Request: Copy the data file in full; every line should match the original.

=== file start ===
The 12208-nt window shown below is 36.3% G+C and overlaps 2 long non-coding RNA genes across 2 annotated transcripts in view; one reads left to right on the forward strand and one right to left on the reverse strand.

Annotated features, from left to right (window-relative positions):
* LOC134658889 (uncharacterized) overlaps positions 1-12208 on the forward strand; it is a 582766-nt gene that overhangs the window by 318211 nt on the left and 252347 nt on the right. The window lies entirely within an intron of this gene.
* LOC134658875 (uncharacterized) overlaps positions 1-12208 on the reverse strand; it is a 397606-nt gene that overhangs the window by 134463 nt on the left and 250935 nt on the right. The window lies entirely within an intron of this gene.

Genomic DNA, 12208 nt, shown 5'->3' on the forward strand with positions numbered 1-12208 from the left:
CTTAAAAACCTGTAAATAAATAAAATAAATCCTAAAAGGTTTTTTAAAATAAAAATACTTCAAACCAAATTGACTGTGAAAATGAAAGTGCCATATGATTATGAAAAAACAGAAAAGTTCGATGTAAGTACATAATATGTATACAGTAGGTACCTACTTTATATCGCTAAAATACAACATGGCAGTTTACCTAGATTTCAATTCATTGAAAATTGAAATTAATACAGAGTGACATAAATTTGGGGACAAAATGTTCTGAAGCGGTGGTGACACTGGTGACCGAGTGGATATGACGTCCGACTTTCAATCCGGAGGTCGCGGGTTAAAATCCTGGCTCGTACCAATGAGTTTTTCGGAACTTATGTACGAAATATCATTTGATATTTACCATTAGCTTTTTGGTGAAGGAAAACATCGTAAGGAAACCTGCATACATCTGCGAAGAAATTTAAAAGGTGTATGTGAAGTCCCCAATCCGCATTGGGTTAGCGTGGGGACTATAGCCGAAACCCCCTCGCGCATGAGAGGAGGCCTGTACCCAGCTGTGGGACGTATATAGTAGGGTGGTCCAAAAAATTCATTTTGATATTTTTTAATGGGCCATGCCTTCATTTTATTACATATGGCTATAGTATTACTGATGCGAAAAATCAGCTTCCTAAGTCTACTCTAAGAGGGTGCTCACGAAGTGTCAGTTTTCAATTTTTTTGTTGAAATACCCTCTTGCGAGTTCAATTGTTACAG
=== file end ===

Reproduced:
The 12208-nt window shown below is 36.3% G+C and overlaps 2 long non-coding RNA genes across 2 annotated transcripts in view; one reads left to right on the forward strand and one right to left on the reverse strand.

Annotated features, from left to right (window-relative positions):
* LOC134658889 (uncharacterized) overlaps positions 1-12208 on the forward strand; it is a 582766-nt gene that overhangs the window by 318211 nt on the left and 252347 nt on the right. The window lies entirely within an intron of this gene.
* LOC134658875 (uncharacterized) overlaps positions 1-12208 on the reverse strand; it is a 397606-nt gene that overhangs the window by 134463 nt on the left and 250935 nt on the right. The window lies entirely within an intron of this gene.

Genomic DNA, 12208 nt, shown 5'->3' on the forward strand with positions numbered 1-12208 from the left:
CTTAAAAACCTGTAAATAAATAAAATAAATCCTAAAAGGTTTTTTAAAATAAAAATACTTCAAACCAAATTGACTGTGAAAATGAAAGTGCCATATGATTATGAAAAAACAGAAAAGTTCGATGTAAGTACATAATATGTATACAGTAGGTACCTACTTTATATCGCTAAAATACAACATGGCAGTTTACCTAGATTTCAATTCATTGAAAATTGAAATTAATACAGAGTGACATAAATTTGGGGACAAAATGTTCTGAAGCGGTGGTGACACTGGTGACCGAGTGGATATGACGTCCGACTTTCAATCCGGAGGTCGCGGGTTAAAATCCTGGCTCGTACCAATGAGTTTTTCGGAACTTATGTACGAAATATCATTTGATATTTACCATTAGCTTTTTGGTGAAGGAAAACATCGTAAGGAAACCTGCATACATCTGCGAAGAAATTTAAAAGGTGTATGTGAAGTCCCCAATCCGCATTGGGTTAGCGTGGGGACTATAGCCGAAACCCCCTCGCGCATGAGAGGAGGCCTGTACCCAGCTGTGGGACGTATATAGTAGGGTGGTCCAAAAAATTCATTTTGATATTTTTTAATGGGCCATGCCTTCATTTTATTACATATGGCTATAGTATTACTGATGCGAAAAATCAGCTTCCTAAGTCTACTCTAAGAGGGTGCTCACGAAGTGTCAGTTTTCAATTTTTTTGTTGAAATACCCTCTTGCGAGTTCAATTGTTACAG